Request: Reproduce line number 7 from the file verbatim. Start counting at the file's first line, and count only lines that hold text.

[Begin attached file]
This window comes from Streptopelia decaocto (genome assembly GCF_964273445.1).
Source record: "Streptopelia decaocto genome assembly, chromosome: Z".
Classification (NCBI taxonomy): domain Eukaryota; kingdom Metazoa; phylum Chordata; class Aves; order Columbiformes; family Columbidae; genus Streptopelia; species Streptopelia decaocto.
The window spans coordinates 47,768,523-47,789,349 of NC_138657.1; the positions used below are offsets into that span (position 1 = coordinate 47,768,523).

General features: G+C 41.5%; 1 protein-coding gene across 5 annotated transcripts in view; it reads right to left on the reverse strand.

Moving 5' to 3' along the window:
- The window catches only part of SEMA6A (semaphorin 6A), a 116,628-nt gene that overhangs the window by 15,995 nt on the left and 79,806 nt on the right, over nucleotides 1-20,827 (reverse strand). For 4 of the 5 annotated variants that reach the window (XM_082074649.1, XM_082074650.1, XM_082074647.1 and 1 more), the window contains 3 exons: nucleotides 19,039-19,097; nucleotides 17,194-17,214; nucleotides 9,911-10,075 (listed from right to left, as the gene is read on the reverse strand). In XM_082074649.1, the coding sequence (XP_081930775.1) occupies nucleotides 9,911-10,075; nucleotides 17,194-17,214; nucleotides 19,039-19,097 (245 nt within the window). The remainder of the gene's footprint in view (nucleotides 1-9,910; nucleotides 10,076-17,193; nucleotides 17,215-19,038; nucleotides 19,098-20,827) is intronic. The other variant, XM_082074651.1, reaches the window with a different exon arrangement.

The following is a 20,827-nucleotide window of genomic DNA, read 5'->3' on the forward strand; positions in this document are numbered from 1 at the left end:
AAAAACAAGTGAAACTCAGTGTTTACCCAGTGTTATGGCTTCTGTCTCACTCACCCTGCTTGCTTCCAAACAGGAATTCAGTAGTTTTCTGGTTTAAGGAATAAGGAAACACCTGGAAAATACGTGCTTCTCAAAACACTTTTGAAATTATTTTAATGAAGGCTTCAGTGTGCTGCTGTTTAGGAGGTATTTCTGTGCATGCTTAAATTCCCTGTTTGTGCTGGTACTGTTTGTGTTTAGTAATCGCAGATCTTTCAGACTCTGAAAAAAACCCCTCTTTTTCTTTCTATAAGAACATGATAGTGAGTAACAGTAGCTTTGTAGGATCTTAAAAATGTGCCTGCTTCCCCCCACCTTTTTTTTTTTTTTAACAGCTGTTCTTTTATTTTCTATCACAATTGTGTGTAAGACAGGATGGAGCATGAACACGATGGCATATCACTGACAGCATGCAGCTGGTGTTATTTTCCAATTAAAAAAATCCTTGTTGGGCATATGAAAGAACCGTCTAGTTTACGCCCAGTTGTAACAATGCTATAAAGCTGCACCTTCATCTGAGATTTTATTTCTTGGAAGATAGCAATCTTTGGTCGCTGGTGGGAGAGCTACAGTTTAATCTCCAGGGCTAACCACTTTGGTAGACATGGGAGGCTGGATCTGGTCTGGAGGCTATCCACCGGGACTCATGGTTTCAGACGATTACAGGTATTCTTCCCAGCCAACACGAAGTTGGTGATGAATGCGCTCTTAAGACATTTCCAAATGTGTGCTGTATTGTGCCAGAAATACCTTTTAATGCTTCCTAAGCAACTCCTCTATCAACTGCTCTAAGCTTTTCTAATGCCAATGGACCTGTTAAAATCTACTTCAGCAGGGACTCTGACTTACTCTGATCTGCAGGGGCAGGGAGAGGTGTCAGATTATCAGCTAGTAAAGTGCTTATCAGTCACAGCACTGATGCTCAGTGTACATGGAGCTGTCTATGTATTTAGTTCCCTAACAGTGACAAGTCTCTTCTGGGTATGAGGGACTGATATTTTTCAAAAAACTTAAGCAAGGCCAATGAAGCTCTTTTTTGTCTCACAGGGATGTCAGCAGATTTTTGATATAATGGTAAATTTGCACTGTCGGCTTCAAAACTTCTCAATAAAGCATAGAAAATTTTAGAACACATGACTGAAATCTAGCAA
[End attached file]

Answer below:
- The window catches only part of SEMA6A (semaphorin 6A), a 116,628-nt gene that overhangs the window by 15,995 nt on the left and 79,806 nt on the right, over nucleotides 1-20,827 (reverse strand). For 4 of the 5 annotated variants that reach the window (XM_082074649.1, XM_082074650.1, XM_082074647.1 and 1 more), the window contains 3 exons: nucleotides 19,039-19,097; nucleotides 17,194-17,214; nucleotides 9,911-10,075 (listed from right to left, as the gene is read on the reverse strand). In XM_082074649.1, the coding sequence (XP_081930775.1) occupies nucleotides 9,911-10,075; nucleotides 17,194-17,214; nucleotides 19,039-19,097 (245 nt within the window). The remainder of the gene's footprint in view (nucleotides 1-9,910; nucleotides 10,076-17,193; nucleotides 17,215-19,038; nucleotides 19,098-20,827) is intronic. The other variant, XM_082074651.1, reaches the window with a different exon arrangement.